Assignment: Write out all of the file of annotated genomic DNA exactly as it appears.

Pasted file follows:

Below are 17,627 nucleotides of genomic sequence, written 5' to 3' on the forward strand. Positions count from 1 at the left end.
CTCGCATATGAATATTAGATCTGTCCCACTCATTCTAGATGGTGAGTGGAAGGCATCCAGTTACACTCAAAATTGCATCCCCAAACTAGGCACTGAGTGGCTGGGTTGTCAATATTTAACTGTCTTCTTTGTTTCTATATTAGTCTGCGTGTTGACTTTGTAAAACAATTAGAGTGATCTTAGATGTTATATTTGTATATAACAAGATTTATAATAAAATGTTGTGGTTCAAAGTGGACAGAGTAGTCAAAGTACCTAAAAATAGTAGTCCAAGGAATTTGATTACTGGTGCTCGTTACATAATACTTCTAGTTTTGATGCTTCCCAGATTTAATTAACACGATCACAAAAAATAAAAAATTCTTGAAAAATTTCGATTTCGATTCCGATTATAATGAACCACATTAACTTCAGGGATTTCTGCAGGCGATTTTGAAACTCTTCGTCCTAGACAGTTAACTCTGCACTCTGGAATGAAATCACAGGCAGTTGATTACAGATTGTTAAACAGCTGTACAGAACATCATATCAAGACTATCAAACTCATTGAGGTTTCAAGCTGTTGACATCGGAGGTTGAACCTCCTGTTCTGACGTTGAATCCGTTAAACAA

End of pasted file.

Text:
Below are 17,627 nucleotides of genomic sequence, written 5' to 3' on the forward strand. Positions count from 1 at the left end.
CTCGCATATGAATATTAGATCTGTCCCACTCATTCTAGATGGTGAGTGGAAGGCATCCAGTTACACTCAAAATTGCATCCCCAAACTAGGCACTGAGTGGCTGGGTTGTCAATATTTAACTGTCTTCTTTGTTTCTATATTAGTCTGCGTGTTGACTTTGTAAAACAATTAGAGTGATCTTAGATGTTATATTTGTATATAACAAGATTTATAATAAAATGTTGTGGTTCAAAGTGGACAGAGTAGTCAAAGTACCTAAAAATAGTAGTCCAAGGAATTTGATTACTGGTGCTCGTTACATAATACTTCTAGTTTTGATGCTTCCCAGATTTAATTAACACGATCACAAAAAATAAAAAATTCTTGAAAAATTTCGATTTCGATTCCGATTATAATGAACCACATTAACTTCAGGGATTTCTGCAGGCGATTTTGAAACTCTTCGTCCTAGACAGTTAACTCTGCACTCTGGAATGAAATCACAGGCAGTTGATTACAGATTGTTAAACAGCTGTACAGAACATCATATCAAGACTATCAAACTCATTGAGGTTTCAAGCTGTTGACATCGGAGGTTGAACCTCCTGTTCTGACGTTGAATCCGTTAAACAA